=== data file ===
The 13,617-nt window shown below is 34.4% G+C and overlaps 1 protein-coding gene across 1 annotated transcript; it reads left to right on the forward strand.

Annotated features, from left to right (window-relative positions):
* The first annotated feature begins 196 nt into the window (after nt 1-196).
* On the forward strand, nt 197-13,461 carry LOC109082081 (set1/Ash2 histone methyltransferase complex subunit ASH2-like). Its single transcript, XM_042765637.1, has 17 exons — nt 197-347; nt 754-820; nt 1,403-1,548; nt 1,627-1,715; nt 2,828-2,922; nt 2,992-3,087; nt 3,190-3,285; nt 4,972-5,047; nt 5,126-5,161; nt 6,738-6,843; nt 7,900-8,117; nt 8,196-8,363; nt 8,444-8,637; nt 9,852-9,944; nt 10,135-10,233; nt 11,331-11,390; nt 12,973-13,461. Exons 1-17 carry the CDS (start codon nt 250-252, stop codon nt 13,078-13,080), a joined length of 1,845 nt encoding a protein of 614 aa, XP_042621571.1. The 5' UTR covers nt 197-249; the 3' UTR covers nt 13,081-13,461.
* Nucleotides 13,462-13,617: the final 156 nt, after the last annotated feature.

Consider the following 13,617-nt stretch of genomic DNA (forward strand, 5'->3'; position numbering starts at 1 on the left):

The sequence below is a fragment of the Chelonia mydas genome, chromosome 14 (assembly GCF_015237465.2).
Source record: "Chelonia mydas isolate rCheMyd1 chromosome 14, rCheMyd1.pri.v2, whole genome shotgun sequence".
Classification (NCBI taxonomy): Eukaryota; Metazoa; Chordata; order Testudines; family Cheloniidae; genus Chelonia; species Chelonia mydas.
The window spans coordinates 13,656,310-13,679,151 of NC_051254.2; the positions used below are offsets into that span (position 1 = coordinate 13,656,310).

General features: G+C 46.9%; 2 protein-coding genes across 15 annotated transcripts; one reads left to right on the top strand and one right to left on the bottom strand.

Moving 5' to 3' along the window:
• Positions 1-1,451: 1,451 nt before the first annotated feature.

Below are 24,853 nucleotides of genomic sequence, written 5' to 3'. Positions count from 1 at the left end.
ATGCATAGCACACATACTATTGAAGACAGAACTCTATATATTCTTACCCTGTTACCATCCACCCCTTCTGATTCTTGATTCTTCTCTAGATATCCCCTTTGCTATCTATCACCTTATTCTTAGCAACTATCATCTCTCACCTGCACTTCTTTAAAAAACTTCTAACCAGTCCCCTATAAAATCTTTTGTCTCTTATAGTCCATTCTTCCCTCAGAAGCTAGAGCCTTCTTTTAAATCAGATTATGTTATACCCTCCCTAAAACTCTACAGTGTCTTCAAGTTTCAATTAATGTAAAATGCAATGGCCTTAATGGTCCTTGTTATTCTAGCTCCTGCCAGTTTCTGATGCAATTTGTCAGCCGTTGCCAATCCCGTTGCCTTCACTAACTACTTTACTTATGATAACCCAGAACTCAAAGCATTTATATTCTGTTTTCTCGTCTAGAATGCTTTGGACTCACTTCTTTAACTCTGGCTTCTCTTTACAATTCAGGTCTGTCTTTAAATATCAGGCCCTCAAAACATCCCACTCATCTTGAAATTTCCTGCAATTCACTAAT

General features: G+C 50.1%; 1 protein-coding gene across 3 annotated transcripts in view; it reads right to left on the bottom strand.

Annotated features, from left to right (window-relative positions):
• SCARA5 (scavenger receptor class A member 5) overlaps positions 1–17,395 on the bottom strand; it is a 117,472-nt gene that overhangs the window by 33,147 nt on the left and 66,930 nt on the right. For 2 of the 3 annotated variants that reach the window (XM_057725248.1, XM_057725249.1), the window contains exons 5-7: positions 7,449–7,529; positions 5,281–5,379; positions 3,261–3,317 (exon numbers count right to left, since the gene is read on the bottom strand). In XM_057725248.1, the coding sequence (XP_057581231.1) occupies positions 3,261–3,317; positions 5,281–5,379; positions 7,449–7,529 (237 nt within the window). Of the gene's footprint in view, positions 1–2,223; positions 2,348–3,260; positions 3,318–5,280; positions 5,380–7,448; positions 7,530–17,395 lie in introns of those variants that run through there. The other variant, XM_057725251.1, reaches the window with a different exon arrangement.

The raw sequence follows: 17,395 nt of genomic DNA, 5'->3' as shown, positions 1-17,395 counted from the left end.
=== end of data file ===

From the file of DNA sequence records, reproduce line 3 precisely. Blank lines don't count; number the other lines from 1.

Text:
* The first annotated feature begins 196 nt into the window (after nt 1-196).